The body’s immune response is as wonderful and useful as it is disgusting and often uncomfortable. Thank God you have it. But you should also thank God, or whatever you choose to thank, that you have an emotional immune system, as well. For, while there is stress everywhere, most of the time you don’t go mad. Continue reading

A Bad Mood

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A bad mood is when your feelings get stuck in a terrible place and you can’t change them, no matter what. You’ve been in the doldrums for weeks, sad and depressed, even though you have nothing to be sad and depressed about, except for being sad and depressed. How do you shake that feeling and experience the joy you have every right to claim?

Imagine a radio dial with many frequencies along a continuous range. When you tune into one station, you get one genre of music, Country-Western, say. When you tune into another, you get a different kind, the Classical station where they play Bach, Beethoven, and Brahms.

Your moods are like that. When you’re depressed, you’re thinking depressing thoughts, talking about depressing things, watching depressing movies, and counting your losses. The food you eat is plain and filling. The curtains are drawn. You stay in bed and never do anything. You are tuning in to a particular feeling, so that’s all you feel. No wonder you’re depressed. If you weren’t depressed already, everything you’re tuning into would make you depressed.

It looks like it would be easy to change your mood. People tell you to stop thinking depressing thoughts, talking about depressing things, watching depressing movies, and counting your losses. Eat food with flavor, they say. Pull open the drapes. Get out and take a walk. Doing those things is almost impossible because you’re depressed. If you try doing them, or someone makes you do them, it feels forced or you feel nothing at all. Even joy is jarring and uncomfortable. How can you ever get out of this pit? Continue reading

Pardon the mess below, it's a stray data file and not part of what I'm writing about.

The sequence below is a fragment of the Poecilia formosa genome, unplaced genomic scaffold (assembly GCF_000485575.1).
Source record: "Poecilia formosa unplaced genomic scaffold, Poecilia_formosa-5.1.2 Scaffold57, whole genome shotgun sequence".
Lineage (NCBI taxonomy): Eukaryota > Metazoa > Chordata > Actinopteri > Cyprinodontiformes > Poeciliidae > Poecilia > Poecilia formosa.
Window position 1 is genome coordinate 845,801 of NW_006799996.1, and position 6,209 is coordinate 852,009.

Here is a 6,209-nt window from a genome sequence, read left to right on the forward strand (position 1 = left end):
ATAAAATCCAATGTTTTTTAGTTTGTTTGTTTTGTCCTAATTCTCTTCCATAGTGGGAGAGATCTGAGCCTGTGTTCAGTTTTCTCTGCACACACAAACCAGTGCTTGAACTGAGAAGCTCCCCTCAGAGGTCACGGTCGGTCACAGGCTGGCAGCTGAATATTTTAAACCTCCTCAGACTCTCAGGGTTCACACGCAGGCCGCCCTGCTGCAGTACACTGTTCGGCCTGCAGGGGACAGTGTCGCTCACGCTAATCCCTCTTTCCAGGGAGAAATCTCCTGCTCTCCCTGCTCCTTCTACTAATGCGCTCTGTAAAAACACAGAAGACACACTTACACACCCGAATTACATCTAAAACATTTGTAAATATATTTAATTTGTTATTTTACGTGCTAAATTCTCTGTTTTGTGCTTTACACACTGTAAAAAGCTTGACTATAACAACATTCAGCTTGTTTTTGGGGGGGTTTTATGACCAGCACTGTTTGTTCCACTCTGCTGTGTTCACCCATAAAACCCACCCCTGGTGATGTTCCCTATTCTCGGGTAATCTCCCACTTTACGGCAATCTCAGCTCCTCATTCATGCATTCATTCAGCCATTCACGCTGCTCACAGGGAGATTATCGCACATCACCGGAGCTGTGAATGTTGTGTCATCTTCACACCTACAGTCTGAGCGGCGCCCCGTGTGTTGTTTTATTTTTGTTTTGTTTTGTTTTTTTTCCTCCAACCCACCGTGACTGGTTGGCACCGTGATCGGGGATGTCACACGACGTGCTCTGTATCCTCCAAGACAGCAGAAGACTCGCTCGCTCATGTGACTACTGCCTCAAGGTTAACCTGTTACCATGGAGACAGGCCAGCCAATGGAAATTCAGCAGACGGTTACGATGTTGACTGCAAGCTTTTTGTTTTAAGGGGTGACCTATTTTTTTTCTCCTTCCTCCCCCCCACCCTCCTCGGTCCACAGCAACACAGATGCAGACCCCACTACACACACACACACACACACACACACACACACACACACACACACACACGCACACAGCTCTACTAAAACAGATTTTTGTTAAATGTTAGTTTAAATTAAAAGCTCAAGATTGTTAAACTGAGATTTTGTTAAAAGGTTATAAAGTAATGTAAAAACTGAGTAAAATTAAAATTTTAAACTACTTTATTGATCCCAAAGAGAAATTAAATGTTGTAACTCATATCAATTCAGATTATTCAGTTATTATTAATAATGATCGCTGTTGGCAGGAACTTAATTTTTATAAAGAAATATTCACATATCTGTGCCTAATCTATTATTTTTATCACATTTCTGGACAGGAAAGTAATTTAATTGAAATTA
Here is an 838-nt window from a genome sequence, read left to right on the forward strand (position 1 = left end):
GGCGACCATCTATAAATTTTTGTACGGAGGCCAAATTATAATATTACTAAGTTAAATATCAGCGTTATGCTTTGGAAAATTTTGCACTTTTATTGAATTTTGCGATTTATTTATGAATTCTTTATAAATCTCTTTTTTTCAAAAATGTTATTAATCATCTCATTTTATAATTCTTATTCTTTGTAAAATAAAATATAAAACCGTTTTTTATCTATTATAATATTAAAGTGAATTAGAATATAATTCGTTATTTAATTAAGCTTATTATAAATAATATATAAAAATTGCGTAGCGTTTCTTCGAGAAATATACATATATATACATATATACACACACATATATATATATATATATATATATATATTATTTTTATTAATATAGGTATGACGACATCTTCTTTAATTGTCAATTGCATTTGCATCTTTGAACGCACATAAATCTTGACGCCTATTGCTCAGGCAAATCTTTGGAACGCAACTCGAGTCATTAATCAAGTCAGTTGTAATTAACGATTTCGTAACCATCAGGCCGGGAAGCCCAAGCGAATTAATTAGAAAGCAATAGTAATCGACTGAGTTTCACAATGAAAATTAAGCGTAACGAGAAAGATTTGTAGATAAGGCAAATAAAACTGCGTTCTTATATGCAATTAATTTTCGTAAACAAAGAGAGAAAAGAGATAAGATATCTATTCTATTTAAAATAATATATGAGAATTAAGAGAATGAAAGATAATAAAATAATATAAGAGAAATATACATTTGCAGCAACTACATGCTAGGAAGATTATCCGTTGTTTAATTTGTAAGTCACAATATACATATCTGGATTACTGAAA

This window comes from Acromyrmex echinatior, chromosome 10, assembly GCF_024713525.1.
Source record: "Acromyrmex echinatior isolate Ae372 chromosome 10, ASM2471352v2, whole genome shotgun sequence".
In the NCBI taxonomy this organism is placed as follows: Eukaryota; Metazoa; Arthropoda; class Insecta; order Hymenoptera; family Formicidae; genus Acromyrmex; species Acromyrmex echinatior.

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According to a Jewish myth, Genesis didn’t tell us the whole story about how God made the universe. When the world was created, something went horribly wrong.

The story goes that when God decided to bring this world into being, He made room for it by withdrawing Himself a little. The result was darkness. When He said, “Let there be light”, His light filled the darkness like little beakers of sunshine.

Unfortunately, the beakers, being created out of darkness, were flawed. They shattered, scattering the light everywhere. The myth says, whenever you find a spark of that light that had been lost from that primordial accident, you feel joy. In fact, that’s why God created humans, to help Him find the missing sparks amidst everything that’s broken in the world. Joy guides you towards your life’s purpose.